In 2006 March the soft gamma-ray repeater SGR 1900+14 resumed its bursting activity after ∼2 yr of quiescence. The Swift mission observed the source several times. We report on the intense burst "forest" recorded on March 29, which lasted for ∼30 s, when Swift was pointing at the source with the narrow field of view instruments. More than 40 bursts were detected by BAT and XRT, 7 of which were rare intermediate flares (IFs). The BAT data were used to carry out time-resolved spectroscopy in the 14-100 keV range down to 8 ms timescales. BAT and XRT simultaneous data were used to characterize the broadband energy spectra of IFs and verify the results obtained from the BAT-only spectral fits. This unique data set allowed us to test the magnetar model predictions, such as the magnetically trapped fireball and twisted magnetosphere, over an unprecedented range of fluxes and with large statistics. We confirmed that a two-blackbody component adequately fits the time-resolved and integrated spectra of IFs. However, Comptonization models give comparably good reduced χ2- Moreover, we found a change of behavior, around ∼1041 erg s_1, above which the softer blackbody shows a sort of saturation, while the harder one still grows to a few times 10 41 erg s_1, and a rather sharp correlation between temperature and radii of the blackbodies (R2 ∝ kT-3), which holds for the most luminous parts of the flares (∼Ltot ≥ 1041 erg s_1). Within the magnetar model, the majority of these findings are accounted for in terms of thermalized emission from the E-mode and O-mode photospheres. Interestingly, the maximum observed luminosity coming from a region of ∼ 15 km matches the magnetic Eddington luminosity at the same radius, for a surface dipole field of ∼8 × 1014 G (virtually equal to that deduced from the spin-down of SGR 1900+14).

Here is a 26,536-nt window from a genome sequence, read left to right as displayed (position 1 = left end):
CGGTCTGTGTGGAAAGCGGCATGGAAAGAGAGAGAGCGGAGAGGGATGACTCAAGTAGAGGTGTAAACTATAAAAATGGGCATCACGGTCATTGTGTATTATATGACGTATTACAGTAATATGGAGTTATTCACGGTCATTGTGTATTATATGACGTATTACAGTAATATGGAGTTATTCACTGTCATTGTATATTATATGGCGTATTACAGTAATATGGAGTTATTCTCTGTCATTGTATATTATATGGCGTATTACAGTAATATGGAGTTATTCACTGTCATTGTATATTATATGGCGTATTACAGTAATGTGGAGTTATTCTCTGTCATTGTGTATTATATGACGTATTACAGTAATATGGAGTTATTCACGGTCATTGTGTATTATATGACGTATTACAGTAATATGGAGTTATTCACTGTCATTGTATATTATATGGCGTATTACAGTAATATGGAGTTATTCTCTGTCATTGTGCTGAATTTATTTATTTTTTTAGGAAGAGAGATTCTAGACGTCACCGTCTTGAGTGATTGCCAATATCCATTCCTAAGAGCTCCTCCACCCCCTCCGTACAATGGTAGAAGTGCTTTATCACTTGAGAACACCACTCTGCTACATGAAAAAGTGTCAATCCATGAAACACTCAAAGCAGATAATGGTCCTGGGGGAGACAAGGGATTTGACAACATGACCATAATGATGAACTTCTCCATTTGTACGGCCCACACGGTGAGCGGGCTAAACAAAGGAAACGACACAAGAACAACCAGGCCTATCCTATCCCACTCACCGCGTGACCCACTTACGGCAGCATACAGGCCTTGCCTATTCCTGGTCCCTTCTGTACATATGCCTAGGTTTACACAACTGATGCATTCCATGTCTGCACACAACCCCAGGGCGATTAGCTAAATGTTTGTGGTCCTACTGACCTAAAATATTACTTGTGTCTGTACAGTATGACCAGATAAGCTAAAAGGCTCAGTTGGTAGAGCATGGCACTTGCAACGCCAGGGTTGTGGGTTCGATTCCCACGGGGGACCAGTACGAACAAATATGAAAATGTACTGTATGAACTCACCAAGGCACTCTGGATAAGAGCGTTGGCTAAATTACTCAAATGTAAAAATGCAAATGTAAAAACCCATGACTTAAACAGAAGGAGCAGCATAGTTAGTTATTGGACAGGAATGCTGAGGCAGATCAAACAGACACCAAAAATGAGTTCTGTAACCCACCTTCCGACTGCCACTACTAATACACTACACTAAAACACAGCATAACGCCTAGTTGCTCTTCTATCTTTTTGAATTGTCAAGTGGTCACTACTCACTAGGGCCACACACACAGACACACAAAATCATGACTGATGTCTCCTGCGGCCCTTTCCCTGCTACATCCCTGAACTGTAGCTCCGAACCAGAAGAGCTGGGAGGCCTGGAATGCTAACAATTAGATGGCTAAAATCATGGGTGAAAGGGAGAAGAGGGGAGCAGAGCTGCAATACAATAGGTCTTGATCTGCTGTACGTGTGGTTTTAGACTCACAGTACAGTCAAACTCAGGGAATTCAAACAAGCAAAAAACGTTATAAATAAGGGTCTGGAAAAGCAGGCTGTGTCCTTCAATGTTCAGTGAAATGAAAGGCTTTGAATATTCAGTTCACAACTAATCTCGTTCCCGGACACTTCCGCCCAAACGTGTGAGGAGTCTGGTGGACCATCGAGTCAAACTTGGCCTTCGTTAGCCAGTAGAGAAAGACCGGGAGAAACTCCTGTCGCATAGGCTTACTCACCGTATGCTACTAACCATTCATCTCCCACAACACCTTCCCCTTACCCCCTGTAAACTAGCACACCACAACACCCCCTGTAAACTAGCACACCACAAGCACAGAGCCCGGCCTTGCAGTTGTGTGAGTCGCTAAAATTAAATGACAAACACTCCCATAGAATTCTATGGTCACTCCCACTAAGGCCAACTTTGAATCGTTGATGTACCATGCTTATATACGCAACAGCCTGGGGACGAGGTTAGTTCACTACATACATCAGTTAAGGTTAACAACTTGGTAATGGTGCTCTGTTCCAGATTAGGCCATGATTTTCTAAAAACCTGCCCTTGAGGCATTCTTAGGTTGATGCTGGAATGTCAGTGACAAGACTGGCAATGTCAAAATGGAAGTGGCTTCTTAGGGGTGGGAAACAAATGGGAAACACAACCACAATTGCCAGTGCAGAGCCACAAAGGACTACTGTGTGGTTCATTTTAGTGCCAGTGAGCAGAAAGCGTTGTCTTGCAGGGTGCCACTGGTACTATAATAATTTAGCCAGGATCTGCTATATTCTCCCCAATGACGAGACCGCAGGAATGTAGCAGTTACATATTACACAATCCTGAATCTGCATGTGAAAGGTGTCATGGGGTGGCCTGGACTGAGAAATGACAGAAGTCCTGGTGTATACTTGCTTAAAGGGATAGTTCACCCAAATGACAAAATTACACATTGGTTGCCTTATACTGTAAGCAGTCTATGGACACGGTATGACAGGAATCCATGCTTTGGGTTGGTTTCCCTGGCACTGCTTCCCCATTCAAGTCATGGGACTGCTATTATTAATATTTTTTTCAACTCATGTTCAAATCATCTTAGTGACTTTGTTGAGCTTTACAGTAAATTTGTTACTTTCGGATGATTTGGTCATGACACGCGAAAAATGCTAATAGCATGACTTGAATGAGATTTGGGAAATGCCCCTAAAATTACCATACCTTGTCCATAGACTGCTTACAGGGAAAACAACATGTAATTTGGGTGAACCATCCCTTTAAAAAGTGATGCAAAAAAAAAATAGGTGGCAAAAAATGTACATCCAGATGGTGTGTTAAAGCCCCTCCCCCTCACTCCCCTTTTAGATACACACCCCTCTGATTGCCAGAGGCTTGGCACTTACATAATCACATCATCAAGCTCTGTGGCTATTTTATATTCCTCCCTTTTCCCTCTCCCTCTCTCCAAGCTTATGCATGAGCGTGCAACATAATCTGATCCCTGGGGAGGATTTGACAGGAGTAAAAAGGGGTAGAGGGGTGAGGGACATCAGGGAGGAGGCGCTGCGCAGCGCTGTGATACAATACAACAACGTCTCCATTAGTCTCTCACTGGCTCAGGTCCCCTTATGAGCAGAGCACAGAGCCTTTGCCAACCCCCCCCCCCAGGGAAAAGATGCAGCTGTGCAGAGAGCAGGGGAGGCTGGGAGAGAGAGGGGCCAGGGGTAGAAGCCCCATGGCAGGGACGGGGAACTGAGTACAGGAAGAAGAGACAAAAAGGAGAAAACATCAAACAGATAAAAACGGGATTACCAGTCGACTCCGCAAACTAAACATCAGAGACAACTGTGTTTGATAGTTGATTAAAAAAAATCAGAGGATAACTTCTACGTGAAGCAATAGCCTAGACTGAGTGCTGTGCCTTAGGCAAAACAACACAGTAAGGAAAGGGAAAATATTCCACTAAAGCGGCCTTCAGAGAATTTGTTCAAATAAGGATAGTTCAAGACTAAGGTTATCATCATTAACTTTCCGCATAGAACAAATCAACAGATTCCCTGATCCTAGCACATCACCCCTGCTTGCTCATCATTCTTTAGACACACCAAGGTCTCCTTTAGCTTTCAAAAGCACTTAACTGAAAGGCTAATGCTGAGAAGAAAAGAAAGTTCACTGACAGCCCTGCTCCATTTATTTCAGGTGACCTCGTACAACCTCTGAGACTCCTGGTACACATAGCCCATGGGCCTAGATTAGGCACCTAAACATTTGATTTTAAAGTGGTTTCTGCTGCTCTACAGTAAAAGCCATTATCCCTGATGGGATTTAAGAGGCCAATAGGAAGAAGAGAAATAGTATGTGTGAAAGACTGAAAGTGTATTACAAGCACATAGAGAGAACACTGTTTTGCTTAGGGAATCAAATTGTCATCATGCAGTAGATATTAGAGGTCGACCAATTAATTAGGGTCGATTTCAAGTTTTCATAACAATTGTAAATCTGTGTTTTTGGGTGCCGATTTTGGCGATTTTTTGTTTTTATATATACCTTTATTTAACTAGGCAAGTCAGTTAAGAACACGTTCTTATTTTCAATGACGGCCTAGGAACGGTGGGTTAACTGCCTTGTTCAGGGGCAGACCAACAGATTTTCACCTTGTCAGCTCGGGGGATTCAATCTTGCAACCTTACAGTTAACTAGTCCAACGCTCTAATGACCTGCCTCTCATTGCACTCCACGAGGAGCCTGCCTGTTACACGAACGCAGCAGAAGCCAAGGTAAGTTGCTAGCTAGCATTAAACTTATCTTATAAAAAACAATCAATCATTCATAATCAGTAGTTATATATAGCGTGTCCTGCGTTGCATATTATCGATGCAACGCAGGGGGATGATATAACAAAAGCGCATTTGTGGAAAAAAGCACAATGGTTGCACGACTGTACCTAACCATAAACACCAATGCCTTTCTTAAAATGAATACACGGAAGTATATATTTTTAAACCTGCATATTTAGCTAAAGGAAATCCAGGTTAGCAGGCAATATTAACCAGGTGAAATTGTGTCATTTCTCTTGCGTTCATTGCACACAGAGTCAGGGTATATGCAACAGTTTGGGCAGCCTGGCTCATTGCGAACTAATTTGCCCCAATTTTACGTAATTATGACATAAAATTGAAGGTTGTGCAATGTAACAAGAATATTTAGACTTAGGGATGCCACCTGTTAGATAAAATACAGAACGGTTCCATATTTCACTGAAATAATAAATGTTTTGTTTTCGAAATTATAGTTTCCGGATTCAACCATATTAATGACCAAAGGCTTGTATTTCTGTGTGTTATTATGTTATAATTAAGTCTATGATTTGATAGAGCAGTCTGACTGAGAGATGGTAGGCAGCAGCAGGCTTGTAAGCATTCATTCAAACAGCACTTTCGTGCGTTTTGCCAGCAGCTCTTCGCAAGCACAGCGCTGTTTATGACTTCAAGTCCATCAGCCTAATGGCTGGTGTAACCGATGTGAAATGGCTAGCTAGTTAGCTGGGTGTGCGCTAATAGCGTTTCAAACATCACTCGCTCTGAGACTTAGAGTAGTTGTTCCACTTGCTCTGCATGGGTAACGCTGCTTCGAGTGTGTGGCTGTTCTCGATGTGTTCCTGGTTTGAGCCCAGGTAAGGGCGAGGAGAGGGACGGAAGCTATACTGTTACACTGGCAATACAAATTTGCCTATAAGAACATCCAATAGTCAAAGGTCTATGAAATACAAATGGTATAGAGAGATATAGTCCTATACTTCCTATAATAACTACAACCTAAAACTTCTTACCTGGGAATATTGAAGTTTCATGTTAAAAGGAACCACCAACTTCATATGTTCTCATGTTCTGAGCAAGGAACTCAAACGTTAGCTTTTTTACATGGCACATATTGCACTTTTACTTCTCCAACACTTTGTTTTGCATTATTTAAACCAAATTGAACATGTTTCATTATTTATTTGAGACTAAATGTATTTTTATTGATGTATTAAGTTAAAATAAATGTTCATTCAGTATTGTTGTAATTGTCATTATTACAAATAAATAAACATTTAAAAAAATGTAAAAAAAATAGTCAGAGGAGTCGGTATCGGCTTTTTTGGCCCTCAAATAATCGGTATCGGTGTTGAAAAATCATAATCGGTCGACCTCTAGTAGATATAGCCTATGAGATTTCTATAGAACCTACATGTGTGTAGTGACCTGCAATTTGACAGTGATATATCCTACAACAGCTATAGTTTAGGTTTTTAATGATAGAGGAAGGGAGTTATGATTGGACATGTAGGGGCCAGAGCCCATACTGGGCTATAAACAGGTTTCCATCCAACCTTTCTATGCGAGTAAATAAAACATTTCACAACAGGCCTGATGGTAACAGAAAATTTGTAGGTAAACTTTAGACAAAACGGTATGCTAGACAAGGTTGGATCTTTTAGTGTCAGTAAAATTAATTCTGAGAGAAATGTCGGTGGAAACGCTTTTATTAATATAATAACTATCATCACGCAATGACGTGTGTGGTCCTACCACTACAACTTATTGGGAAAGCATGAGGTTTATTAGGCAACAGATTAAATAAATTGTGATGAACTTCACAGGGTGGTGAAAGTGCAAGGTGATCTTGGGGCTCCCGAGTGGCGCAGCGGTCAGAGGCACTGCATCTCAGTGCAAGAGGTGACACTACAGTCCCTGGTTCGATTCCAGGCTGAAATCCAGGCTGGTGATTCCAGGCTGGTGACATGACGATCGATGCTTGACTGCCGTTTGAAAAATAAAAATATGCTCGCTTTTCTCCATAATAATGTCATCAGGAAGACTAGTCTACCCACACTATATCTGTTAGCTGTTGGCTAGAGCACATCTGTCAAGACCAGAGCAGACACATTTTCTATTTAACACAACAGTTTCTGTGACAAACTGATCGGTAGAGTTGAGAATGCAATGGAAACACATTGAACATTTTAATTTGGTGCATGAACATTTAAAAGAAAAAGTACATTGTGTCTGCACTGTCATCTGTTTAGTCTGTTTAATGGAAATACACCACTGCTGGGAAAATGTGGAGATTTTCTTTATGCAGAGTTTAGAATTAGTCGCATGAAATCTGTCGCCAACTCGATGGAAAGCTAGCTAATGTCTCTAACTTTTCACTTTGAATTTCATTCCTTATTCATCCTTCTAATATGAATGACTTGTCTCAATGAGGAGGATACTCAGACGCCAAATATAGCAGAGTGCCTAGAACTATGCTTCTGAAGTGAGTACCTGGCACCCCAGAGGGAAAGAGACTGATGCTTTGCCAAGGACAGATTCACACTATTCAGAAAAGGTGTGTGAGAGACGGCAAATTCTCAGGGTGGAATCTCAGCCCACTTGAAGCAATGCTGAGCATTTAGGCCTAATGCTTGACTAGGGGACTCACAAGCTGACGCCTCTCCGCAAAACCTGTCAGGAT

All Science Journal Classification (ASJC) codes
- Astronomy and Astrophysics
- Space and Planetary Science